Skip to main content

Bomb-Damaged Houses (Repairs)

Volume 388: debated on Wednesday 7 April 1943

The text on this page has been created from Hansard archive content, it may contain typographical errors.


asked the Parliamentary Secretary to the Ministry of Works on what grounds it has been decided that contracts under the proposed scheme for the repair of C (b) houses on Merseyside shall be on a cost plus basis instead of the fixed price basis which has hitherto predominated?

It was decided by my Noble Friend after consultation with the Ministry of Health and the War Damage Commission that the cost plus system with adequate supervision offered the only satisfactory method of dealing with the accelerated repair of bomb-damaged houses in large numbers, by means of pooling the resources of local builders and operatives.

After all we have been told about the wastefulness and iniquity of the cost plus system, ought we not to have a rather more detailed explanation?

I think the hon. and gallant Member and others will appreciate that in repairing a bomb-damaged house it is very difficult to assess the degree of damage until the work is commenced. It is not like an ordinary contract.

Have they not been successful up to the present without the cost plus system?


asked the Parliamentary Secretary to the Ministry of Works on what grounds he has decided to introduce a voluntary scheme to pool all builders and contractors in the Merseyside area; and in what respects this scheme is superior to the present arrangement under which small firms have repaired and maintained nearly a quarter of a million houses since May, 1941?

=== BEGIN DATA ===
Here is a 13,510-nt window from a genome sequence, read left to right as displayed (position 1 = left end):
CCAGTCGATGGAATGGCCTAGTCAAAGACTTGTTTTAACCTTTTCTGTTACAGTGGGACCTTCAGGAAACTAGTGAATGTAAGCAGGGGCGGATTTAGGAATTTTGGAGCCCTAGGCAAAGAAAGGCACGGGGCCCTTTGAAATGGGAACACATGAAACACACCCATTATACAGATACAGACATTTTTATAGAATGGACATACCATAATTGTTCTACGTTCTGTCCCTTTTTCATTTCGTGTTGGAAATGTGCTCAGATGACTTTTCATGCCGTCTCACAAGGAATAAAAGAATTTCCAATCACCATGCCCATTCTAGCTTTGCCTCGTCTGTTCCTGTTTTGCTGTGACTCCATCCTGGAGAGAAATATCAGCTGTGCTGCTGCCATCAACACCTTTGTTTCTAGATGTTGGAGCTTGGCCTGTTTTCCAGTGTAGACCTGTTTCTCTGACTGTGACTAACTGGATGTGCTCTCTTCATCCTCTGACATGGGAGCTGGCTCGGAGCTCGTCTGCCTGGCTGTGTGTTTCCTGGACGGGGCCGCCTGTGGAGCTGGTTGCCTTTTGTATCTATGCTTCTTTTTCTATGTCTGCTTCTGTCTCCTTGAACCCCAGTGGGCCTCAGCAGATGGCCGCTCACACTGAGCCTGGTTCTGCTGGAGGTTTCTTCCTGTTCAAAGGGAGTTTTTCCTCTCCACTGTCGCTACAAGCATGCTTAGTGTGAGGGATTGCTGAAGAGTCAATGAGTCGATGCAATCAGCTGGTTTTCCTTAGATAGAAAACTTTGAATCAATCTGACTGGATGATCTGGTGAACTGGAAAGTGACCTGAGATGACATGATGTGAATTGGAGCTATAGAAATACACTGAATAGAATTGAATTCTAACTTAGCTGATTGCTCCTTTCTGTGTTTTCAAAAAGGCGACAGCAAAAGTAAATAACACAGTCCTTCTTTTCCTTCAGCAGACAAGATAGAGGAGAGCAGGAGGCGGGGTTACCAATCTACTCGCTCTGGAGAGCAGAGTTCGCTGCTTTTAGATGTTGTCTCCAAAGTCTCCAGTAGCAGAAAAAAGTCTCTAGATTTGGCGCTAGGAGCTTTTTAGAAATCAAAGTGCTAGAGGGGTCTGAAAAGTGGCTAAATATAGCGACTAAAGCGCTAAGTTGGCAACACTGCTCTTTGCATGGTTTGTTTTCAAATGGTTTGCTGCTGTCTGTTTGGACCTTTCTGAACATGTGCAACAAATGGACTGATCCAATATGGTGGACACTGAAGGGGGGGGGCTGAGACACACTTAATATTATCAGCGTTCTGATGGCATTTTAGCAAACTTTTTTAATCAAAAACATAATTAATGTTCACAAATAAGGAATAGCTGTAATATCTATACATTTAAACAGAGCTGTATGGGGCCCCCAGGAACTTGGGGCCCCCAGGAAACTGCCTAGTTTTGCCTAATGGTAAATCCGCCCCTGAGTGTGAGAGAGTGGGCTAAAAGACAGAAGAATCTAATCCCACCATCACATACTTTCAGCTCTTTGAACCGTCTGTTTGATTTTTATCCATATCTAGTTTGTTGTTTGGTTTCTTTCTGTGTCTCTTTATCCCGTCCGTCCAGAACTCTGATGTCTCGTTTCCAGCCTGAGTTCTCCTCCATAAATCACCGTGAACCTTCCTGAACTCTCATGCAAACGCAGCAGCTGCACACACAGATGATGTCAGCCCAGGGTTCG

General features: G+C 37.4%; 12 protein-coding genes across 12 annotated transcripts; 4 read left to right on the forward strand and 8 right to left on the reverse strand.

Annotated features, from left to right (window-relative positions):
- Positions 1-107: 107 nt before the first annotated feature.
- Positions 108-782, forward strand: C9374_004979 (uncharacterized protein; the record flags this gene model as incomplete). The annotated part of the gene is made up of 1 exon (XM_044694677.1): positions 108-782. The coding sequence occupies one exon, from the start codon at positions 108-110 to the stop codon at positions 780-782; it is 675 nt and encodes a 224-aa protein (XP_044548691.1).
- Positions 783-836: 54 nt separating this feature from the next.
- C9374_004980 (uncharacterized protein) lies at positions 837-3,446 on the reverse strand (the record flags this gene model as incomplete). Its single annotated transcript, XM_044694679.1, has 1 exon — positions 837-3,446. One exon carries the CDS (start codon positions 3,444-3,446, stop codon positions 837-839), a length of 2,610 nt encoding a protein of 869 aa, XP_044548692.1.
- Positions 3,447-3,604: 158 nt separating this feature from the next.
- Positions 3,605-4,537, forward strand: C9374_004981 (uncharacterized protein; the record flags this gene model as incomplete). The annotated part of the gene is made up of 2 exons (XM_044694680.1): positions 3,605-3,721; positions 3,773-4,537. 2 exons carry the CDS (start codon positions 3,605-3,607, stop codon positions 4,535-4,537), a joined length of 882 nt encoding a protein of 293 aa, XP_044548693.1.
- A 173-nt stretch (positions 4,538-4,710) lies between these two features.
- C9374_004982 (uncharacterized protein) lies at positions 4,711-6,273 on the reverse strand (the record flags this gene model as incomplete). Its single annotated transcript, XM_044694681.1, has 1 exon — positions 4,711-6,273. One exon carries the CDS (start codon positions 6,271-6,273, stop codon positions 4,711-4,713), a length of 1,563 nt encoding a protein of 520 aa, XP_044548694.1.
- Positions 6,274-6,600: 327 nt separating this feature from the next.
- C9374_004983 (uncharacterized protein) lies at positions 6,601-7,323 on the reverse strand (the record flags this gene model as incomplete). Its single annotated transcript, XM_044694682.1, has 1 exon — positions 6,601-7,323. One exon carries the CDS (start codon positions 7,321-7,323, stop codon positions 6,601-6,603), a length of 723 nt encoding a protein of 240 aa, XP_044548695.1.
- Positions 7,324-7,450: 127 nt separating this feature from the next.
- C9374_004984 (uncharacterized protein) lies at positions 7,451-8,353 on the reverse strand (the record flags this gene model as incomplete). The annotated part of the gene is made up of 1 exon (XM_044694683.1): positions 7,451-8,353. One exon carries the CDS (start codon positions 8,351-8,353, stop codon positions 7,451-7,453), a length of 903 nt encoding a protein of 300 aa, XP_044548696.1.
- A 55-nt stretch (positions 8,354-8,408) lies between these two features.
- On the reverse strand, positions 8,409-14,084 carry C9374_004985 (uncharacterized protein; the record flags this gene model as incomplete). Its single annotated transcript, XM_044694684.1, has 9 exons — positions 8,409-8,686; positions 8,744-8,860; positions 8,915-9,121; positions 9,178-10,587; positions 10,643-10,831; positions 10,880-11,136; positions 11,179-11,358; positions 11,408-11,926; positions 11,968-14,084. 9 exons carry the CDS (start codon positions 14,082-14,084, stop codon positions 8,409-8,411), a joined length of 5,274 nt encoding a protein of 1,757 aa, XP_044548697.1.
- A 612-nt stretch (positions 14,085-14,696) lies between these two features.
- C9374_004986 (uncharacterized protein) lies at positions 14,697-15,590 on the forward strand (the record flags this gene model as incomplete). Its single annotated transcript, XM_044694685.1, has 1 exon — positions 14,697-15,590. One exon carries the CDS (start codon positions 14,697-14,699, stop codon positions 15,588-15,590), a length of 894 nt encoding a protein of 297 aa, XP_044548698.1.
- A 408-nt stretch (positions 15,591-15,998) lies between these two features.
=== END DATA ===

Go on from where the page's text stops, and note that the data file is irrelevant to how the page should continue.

The scheme to which the hon. and gallant Member refers is not confined to the Merseyside area but is being applied in all districts where there are substantial numbers of bomb-damaged houses. I am fully aware of the excellent work which small firms have done both in Merseyside and in many other parts of the country in the repair and maintenance of houses, but with a view to accelerating the repair of the large number of bomb-damaged houses, so as to make them habitable, the Government has decided that it is necessary to organise the work on a larger scale. The scheme, which will use, with certain exceptions, only immobile labour, employed mainly by the medium and small builder, has been devised so as to secure that the necessary labour is made available with the voluntary assistance of the industry, thus avoiding the more serious interference which would be caused by the operation of the normal method of direction. I am satisfied that such a scheme will produce greater efficiency and economy than a series of individual uncoordinated contracts.

Can the hon. Gentleman give an assurance that under this new scheme full use will be made of the great experience of the smaller men in the industry, so many of whom started as ordinary workmen and have worked their way up into their present positions and who have, in many cases, far greater experience than the big bosses who, apparently, will run this show?

I can readily give the hon. and gallant Gentleman that assurance, and I can also assure him that this scheme is designed to give them that help.